At this time, Dad has been the stay-at-home parent for two months now.  Over the last several weeks, the following has been said to him:

How are you liking retirement?

You can’t be staying home, you’ll go crazy!

There are things said to stay-at-home dads that don’t seem to be said to stay-at-home moms. Being a stay-at-home parent is a real, full-time job (I don’t think it’s quite like retirement??). While you DO feel like you’ll go crazy at times (teething, tantrums, etc) it’s also filled with moments of fun and laughter. Some days are tough. Some days are great.

While the day-to-day is similar whether mom or dad stays home, misunderstandings for dad abound. Even after Derek explains that his full-time job right now is providing care for our toddler, some are still shocked that he’s actually alone with her for 5 days a week (M-F). And he’s the main one up with our daughter during the night (on week nights). He’s a real stay-at-home parent in every way.

How long will he be the stay-at-home parent for? We don’t know. What we do know is this: it’s important to embrace whatever season of life you find yourself in. And we try to remember that our daughter won’t be like this for long…and we are going to miss this.

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Have you ALWAYS known you want to be a parent?

As a young girl, teenager and young adult, my friends have made statements that they always knew that they wanted to be a mother. They say this without wavering, without any doubt. Gosh, to have that kind of confidence! It’s fascinating to me.

It also makes me feel like an odd duck. I have been meaning to ask my mother if I ever told her as a child that I wanted to be a mother. I have a feeling that I didn’t as I can only remember one conversation re: children and I remember her sharing that it’s different when you have your own.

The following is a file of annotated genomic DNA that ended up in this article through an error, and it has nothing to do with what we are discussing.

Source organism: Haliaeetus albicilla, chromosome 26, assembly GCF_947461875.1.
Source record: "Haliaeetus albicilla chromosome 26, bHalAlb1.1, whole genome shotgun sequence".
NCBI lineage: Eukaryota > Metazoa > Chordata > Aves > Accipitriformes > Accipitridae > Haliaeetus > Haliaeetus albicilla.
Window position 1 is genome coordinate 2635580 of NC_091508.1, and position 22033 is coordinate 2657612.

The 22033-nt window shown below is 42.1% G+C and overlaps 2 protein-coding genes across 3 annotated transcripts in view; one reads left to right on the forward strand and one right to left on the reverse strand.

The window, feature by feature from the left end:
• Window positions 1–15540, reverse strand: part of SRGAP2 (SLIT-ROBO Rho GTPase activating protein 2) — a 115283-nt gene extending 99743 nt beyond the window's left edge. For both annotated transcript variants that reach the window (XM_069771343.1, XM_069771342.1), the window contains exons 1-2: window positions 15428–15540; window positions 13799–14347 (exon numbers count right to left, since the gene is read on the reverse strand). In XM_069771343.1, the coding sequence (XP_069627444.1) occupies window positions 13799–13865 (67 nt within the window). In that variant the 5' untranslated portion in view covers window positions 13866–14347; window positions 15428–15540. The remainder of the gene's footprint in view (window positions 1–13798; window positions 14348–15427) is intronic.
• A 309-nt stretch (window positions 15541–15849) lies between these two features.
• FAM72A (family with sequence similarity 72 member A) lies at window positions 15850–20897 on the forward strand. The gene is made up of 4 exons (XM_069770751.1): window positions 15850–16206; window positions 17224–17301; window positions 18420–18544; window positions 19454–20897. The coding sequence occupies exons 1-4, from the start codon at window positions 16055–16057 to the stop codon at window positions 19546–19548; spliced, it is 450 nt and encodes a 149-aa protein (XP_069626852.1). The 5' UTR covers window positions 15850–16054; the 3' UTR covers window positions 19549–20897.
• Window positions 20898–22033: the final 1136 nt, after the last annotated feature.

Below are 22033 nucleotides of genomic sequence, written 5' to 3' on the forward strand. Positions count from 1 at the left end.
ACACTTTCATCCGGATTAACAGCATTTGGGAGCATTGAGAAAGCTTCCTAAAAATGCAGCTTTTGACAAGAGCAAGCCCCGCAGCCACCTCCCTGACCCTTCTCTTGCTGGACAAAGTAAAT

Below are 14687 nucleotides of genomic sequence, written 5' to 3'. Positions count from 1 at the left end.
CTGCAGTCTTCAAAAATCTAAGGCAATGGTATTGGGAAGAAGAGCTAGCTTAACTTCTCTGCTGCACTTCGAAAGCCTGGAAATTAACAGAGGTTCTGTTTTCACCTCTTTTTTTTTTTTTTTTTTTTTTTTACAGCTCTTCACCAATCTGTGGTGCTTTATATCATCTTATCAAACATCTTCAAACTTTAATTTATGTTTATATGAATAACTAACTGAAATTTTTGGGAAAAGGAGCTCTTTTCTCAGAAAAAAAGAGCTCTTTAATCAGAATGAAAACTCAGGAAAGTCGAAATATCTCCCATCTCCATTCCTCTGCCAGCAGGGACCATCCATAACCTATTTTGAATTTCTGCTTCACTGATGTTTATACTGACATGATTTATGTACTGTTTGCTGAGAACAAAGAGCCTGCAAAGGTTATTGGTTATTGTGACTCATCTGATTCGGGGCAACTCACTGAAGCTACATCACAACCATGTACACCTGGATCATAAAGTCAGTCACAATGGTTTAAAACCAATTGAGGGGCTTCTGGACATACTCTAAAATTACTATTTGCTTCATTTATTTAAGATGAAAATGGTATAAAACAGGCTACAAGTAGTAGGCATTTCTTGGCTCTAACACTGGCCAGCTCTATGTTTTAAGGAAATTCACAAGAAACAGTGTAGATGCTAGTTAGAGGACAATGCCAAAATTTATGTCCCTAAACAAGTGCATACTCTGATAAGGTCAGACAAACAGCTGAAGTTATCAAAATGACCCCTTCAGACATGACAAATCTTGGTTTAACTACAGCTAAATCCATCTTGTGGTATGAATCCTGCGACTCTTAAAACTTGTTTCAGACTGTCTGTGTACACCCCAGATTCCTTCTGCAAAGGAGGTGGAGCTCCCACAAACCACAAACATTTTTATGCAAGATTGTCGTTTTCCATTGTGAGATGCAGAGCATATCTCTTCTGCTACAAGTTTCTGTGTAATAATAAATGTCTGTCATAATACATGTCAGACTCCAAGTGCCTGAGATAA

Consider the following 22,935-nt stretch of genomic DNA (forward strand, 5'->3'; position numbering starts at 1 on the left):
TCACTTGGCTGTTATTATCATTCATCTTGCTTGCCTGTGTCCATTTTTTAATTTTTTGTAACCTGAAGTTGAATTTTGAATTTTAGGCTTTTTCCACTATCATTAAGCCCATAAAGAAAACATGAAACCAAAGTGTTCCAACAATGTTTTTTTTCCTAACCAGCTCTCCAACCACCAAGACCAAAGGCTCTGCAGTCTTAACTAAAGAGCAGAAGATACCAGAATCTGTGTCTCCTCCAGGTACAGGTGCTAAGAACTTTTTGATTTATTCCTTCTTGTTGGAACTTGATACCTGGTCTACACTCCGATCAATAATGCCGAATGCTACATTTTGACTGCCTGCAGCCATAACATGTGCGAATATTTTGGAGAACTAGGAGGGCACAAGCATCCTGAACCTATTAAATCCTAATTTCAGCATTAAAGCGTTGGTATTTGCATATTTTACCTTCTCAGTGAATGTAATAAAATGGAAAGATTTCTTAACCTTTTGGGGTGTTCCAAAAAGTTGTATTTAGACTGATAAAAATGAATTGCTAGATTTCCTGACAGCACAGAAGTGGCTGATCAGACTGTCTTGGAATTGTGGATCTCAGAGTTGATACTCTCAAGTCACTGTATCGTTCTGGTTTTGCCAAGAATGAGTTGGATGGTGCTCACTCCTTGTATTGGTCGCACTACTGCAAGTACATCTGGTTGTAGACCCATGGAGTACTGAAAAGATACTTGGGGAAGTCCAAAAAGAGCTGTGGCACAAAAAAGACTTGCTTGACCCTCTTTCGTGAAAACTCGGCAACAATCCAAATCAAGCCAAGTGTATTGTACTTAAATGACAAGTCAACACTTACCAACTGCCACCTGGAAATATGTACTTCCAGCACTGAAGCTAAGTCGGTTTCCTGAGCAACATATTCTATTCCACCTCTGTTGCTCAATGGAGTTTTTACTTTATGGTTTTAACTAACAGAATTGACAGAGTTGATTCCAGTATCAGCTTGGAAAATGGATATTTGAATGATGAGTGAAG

The crazy thing about me not having a memory of always knowing that I want to be a mother is that I love kids. Yes, I really enjoy being around OTHER people’s children! I have worked with children in various roles (babysitter, mentor, camp counselor) and sometimes my love for OTHER people’s children is so deep that my heart could burst.

What I have found interesting is that a lot of my friends who always knew that they wanted to be a mother have said that they don’t like other people’s kids. They tell me that they love their own but don’t care for “other people’s kids”. Prior to having children, some have never worked with kids before, and a few have never changed one diaper! It blows my mind that they just KNEW they wanted to be a mom without having exposure to being a caretaker for a child.

Anyways, why haven’t I always known that I want children? Is there a maternal switch in my brain that’s missing? I have been told the following reasons for why I MUST be a mother: “you are too good with children to not have them”,  or, “you’d be a good mother because you are warm and loving”. So I don’t think I missed the memo re: always knowing due to not being nurturing or mother material.

Here’s the best answer that I have for you today. I think that I haven’t always known because I think too much. I believe that I may be a realist. It’s more natural for my head to guide my heart than vice versa. While some may think of children and dream of all the lovey dovey stuff, I can quickly come up with the pros and the cons.  I don’t picture a beautiful, lovely, easy pregnancy — I weigh that image with the knowledge that you can experience morning sickness every single day for 9 months. I don’t JUST picture a cuddly newborn, I also picture the adorable baby crying and screaming at all hours of the day and night. I don’t only imagine a cute toddler but also see a little ham who just colored on the walls for the 5th time this month. I don’t solely dream of the joy I’d experience at my child’s graduation from high school, I also imagine many hours of worry and fighting before they get to that point in their life.  Maybe I’m a realist or maybe I’m just being negative, I dunno. I believe the *always knowing* that a person wants to have children must be driven by the heart and not the head. While it has been said that 2/3rd of pregnancies aren’t planned,  the ones that are planned may be as a  result of always knowing through a heart desire.

I love children, and I have no problem loving other people’s children!  I may be a mother one day, but I won’t be able to say that I always knew. I’d be lying if I did.

What about you? Have you always known? Why do you think that is? And if you haven’t *always known* please leave a comment too. Thanks!